- The shape of a typical airfoil is asymmetrical - its surface area is greater on the top than on the bottom.
- As the air flows over the airfoil, it is displaced more by the top surface than the bottom.
- According to the continuity law, this displacement, or loss of flow area, must lead to an increase in velocity.
- Consider an airfoil in a pipe with flowing water. Water will flow faster in a narrow section of the pipe.
- The large area of the top surface of the airfoil narrows the pipe more than the bottom surface does. Thus, water will flow faster on top than on bottom.
- The flow velocity is increased some by the bottom airfoil surface, but considerably less than the flow on top.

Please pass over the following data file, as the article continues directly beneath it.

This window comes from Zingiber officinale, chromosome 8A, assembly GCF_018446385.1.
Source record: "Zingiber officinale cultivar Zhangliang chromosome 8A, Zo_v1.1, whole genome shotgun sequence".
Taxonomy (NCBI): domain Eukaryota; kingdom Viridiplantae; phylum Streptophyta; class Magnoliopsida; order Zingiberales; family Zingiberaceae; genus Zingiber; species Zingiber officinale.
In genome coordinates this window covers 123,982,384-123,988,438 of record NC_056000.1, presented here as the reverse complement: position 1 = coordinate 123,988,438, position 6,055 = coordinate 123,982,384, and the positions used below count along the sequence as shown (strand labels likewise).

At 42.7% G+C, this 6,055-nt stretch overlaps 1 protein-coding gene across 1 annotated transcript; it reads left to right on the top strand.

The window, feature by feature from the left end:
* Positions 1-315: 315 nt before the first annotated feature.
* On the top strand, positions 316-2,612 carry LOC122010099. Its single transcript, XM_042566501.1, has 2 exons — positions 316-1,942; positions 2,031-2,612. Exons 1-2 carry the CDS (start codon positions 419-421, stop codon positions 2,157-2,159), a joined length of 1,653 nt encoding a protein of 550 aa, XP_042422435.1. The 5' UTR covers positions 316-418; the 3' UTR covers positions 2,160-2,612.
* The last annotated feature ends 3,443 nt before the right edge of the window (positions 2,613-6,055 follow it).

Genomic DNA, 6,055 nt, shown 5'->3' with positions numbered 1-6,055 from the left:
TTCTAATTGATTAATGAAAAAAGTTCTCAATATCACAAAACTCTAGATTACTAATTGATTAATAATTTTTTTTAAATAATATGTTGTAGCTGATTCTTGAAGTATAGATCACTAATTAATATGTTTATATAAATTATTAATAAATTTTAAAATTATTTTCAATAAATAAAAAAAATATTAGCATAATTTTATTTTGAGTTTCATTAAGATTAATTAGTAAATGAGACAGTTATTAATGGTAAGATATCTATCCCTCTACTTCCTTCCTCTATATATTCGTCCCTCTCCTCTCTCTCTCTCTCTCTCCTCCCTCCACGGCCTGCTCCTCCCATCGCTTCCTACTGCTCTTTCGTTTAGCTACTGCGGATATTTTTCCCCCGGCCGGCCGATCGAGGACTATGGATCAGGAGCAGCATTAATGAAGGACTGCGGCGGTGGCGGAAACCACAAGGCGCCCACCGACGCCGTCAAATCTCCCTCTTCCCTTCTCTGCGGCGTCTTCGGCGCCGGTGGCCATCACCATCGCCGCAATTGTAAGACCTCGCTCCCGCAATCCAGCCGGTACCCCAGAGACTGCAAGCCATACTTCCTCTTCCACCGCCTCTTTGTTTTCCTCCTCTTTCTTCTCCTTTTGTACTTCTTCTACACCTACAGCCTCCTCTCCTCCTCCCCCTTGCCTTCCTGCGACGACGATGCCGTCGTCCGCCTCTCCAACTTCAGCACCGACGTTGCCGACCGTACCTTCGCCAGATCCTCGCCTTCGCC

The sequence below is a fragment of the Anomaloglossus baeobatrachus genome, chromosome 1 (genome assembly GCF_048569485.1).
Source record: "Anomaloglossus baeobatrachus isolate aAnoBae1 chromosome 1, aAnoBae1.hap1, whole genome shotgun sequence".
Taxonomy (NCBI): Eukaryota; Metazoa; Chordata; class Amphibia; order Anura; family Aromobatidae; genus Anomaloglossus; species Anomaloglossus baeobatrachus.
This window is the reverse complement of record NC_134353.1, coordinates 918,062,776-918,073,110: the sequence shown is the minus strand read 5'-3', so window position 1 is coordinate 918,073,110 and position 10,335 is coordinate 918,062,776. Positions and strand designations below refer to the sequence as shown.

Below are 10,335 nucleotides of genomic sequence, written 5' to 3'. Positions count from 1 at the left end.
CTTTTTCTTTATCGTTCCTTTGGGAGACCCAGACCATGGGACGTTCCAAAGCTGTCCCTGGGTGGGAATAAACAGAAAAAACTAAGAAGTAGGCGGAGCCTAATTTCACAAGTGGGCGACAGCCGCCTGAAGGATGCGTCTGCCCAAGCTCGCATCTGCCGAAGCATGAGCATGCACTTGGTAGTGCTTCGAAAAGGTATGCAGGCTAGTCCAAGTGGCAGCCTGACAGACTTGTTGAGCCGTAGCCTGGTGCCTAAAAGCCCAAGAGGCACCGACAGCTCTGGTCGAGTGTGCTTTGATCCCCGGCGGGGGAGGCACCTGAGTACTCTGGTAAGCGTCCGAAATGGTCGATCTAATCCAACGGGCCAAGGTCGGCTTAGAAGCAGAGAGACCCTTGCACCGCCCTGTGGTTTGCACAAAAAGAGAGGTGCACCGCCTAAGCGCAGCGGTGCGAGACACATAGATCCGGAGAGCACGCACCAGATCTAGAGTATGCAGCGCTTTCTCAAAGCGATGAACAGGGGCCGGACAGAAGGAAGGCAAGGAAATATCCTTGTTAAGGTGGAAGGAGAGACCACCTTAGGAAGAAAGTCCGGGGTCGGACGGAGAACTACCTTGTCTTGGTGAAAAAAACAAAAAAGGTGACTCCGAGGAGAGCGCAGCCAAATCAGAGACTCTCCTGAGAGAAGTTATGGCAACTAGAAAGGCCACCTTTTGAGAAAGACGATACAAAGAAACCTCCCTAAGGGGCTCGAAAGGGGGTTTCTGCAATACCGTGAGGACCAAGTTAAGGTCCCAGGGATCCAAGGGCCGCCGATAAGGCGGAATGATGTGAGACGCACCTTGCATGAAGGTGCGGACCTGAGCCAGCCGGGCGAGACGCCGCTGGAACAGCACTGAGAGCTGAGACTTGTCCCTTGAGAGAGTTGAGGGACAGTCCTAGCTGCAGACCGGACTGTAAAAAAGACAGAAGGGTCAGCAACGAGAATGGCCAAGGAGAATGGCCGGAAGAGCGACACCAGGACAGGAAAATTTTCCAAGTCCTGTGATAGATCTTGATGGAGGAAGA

- The Bernoulli equation states that an increase in velocity leads to an decrease in pressure. Thus the higher the velocity of the flow, the lower the pressure. Air flowing over an airfoil will decrease in pressure.
- The pressure loss over the top surface is greater than that of the bottom surface.
- The result is a net pressure force in the upward (positive) direction.
- This pressure force is lift.
lördag 11 augusti 2012
Why Is MIT Fooling Its Students?
MIT presents under Theory of Flight the following description of the generation of lift of a wing:
All aerodynamicists know that this is a nonsense explanation. The typical question posed by a child when confronted with this message from an adult is: How come that airplanes can fly upside down?
MIT has no answer. Is this representative of the level of education at a world leading university?